KABUL -- Afghan security forces regained control of one of two districts overrun by the Taliban earlier this week in northern Afghanistan, according to Afghan officials.
The Taliban seized control of Tala Wa Barfak District, Baghlan Province, and Bilchiragh District, Faryab Province, Tuesday (May 8).
By late Wednesday, however, Afghan troops were able to recapture Bilchiragh.
"Yesterday evening about 7.00pm, Afghan commandos retook Bilchiragh District of Faryab Province back from the Taliban," Maj. Mohammad Hanif Rezayee, a spokesperson for the 209th Shaheen Corps of the Afghan National Army, told Salaam Times on Thursday.
"The Taliban militants suffered heavy casualties during the operations," he said. Twenty-two militants, including three commanders, were killed, and seven were wounded. Others were forced to flee, according to Rezayee.
"Plans are already in place to retake Tala Wa Barfak District," he said.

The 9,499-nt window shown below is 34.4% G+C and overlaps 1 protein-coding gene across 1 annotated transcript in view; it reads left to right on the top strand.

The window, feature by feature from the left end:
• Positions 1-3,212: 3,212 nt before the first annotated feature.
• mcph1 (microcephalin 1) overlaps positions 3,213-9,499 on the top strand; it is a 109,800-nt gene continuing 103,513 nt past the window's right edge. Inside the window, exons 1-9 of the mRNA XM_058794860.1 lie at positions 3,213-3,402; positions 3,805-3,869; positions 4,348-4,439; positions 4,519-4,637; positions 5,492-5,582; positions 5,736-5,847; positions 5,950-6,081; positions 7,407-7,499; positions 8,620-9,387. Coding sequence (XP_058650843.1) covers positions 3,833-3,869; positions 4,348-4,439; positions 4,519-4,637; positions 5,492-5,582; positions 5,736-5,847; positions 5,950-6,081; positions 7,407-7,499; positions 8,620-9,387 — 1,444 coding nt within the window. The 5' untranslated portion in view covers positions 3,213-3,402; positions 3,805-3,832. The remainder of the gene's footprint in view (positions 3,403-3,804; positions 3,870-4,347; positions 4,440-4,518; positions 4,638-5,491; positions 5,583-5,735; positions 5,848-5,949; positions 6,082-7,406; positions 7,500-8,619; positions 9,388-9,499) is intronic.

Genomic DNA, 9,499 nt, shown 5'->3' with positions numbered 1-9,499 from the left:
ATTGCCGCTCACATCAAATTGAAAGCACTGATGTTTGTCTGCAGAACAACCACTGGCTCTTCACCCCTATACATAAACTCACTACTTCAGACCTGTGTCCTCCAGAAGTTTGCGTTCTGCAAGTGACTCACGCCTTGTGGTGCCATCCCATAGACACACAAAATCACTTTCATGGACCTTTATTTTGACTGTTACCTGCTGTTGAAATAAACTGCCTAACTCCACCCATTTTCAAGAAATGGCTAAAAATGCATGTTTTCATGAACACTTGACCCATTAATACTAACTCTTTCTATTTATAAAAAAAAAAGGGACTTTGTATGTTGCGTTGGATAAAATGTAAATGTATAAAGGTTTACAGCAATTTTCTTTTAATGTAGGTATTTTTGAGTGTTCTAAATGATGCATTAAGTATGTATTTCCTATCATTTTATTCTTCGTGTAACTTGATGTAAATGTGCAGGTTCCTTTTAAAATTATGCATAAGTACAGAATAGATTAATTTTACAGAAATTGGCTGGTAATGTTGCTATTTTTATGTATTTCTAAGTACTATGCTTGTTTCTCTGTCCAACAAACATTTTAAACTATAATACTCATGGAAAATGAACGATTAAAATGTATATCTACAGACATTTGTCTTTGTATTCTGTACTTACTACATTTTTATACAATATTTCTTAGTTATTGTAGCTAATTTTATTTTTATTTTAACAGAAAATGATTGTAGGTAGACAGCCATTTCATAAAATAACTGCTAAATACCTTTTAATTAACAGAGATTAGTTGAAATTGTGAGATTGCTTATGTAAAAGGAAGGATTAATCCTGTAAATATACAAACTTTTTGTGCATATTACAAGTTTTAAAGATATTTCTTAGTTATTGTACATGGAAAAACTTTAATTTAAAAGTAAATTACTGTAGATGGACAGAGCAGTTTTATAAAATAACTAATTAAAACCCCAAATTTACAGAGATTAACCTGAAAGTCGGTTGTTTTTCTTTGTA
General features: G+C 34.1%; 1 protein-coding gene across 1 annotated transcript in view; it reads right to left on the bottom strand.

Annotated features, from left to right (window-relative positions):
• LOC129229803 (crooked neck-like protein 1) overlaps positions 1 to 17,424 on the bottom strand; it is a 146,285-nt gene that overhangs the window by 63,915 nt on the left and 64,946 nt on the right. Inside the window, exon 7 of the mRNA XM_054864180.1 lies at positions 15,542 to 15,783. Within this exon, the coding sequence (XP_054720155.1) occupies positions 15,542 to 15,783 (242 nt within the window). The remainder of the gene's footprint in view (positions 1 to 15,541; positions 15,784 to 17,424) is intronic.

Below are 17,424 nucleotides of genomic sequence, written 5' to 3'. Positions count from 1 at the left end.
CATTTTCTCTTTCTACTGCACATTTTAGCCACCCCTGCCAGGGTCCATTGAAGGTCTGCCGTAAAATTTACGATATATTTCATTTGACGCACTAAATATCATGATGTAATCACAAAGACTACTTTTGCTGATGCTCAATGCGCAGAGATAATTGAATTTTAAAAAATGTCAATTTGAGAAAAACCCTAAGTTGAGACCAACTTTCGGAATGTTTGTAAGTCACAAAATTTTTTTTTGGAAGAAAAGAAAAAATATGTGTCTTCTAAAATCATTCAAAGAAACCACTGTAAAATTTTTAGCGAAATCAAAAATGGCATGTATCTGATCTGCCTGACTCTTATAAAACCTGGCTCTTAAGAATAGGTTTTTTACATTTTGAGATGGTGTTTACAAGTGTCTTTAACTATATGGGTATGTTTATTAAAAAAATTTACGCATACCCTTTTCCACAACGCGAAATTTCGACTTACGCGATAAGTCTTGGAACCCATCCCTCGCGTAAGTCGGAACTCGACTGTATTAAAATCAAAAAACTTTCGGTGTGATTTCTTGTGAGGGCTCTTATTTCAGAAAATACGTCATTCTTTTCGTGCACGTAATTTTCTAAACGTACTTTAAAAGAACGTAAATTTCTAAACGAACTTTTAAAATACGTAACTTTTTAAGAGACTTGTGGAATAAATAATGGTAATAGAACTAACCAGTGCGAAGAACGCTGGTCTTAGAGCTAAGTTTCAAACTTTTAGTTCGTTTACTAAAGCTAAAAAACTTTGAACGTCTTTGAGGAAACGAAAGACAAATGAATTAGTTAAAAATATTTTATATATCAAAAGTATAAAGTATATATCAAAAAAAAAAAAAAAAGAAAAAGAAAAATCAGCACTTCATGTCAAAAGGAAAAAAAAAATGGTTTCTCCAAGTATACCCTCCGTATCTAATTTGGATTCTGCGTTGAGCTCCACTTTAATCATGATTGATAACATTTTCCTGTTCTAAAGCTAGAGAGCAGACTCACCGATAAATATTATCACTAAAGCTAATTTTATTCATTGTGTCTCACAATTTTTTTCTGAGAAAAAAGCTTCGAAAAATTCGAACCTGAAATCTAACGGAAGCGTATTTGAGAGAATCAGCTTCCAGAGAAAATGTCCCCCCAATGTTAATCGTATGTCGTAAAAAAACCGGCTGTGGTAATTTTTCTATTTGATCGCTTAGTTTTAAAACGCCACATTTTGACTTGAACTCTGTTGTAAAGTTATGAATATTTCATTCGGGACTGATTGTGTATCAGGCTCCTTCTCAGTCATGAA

"Afghan army commandos, police and air force units have neared the district from three different directions: Tarmoz Valley, Kian Valley and Bamiyan Province," he said. "We will soon retake it from the militants."
Security forces are taking precautions because "the militants have blown up bridges and there is a possibility of land mines in the area", he added.
The resilience of the Afghan security forces is an indication that the Taliban's annual spring offensive, "Operation al-Khandaq", announced on April 25, will be the militants' latest failure.
After numerous spring offensives, the Taliban have been "unable to meet any of their goals", Asadullah Walwaji, a Kabul-based military analyst, told Salaam Times. "Now that they are under far more pressure than ever before, there is no way that they can achieve their objectives."
"With the announcement of a new US strategy [in Afghanistan] ... the military pressure on and air strikes against [Taliban] strongholds increased," Sayed Safyullah Hashemi, a representative from Samangan Province in the Meshrano Jirga (upper house of parliament), told Salaam Times.
"There is only one path left for the Taliban, and it is not another [spring offensive]... rather, it is the path of peace," Walwaji said.
How likely is it that current peace efforts will be successful?